Posted by Elsabé Falkson, Environment chair
En anglais seulement
It is Spring, that wondrous time of year that nature wakes up.  My east windows are full of seedlings (vegetables, herbs, and native flowers)  waiting to be transplanted in the garden.  The crocuses are blooming, and the tulips leaves promise a soon-to be wondrous display.  It makes me happy.
 I love fresh air, open windows, and doors.  I love to hear the birds. Except there are fewer every year and I have no choice but to listen to an incessant suburban buzz!  Not a bee buzz, but lawnmowers.  Think about the noise and air pollution we cause when we mow, trim and blow. Emissions from (fossil-fuelled) mowers, blowers, and trimmers are an important source of toxic and carcinogenic exhaust and fine particulate matter (EPA).  Toxic pesticides and fertilizers… we cannot keep on using these, knowing how much we harm the environment (and ourselves). 
Our District- wide efforts to promote urban biodiversity (Less lawns and lights) is ramping up again.
Lawns. Mow less, plant more native plants!   Why? There are over 800 species of native ground and twig nesting bees in Canada. Most of these bee species live a solitary life and are not at all aggressive!  Native bees visit and pollinate many crops; in many cases they are better at transferring pollen than honeybees. Our native bees can be encouraged to do more to support agricultural endeavors if their needs for nesting habitat are met and if suitable sources of nectar, pollen, and water are provided. Native bees visit the widest range of flowers and crops of any pollinator group. Bumble bees form small colonies, usually underground making use of old chipmunk burrows or dense thatches. They are generalists, feeding on a wide range of plant types from May to September and are important pollinators of tomatoes and blueberries.
 Mowing destroys their overwinter nests.  It is as simple as that. When they emerge, it would be nice to find some native flowers close by for an after-winter snack!  The argument that taller grass hosts more ticks is an urban legend.  There is no science backing this.  Studies show that it makes no difference to the tick count. Tall or short. If there are carriers (like deer), ticks will find a foothold.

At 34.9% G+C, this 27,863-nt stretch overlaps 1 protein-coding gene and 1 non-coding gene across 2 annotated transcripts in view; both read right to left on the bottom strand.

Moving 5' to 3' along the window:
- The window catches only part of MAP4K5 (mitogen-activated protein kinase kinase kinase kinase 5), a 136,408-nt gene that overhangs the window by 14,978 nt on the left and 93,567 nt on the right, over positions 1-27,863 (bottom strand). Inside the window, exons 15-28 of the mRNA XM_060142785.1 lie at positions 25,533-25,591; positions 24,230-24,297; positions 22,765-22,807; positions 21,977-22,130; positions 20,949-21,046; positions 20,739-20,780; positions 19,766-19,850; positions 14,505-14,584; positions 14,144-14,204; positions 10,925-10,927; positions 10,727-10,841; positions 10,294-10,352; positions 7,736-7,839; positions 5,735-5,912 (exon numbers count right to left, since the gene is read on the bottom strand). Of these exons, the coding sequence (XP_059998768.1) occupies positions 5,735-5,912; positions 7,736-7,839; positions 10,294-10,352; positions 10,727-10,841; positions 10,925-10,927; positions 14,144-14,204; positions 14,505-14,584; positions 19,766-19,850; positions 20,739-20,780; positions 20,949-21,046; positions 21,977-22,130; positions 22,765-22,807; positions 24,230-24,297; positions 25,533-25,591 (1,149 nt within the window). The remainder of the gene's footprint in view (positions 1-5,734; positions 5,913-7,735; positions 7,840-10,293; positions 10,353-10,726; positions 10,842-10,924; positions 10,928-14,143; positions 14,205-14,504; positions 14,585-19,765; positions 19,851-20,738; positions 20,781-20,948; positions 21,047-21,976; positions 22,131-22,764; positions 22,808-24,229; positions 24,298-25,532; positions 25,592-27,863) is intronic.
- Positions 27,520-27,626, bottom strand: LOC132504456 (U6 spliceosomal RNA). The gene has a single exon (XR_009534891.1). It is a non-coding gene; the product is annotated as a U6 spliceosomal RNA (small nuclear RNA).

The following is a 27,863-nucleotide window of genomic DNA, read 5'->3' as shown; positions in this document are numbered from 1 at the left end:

Plant Native Species: Right now, you can start prepping soil (suffocate some lawn with cardboard and mulch - not the dyed kind!) for planting of native flowers!  Ask your local Master gardeners for advice, like Rotarians, they are volunteers!
“In the past, we have asked one thing of our gardens: that they be pretty. Now they have to support life, sequester carbon, feed pollinators, and manage water.”  Doug Tallamy.
Put your Lawn Signs up!  They will be available at PETS, DisCon and from mid-April  (Club coordinators or presidents can email
Lights outside – Birds and bugs are in decline!  This past October, in one night in Chicago, more than 1000 small birds died. They were migrating from Canada and collided into a lighted high-rise building. Insects, in the natural world, orient themselves according to the moon. Electric light bulbs only became common about 150 years ago and we created a world of lights that many bugs simply aren’t equipped to deal with.  Light Pollution Reduces Insect Populations. It is essential to turn off outside lights during the first two weeks of May (and in the fall) when birds migrate.  Rotarians can approach their city councillors and ask them to support this!  Also, replace outside lights with motion sensor yellow bug–friendly lights.  A white outside lights kills thousands of bugs that were supposed to feed birds.
We have lost so many species already. Together Rotarians  can help heal the earth!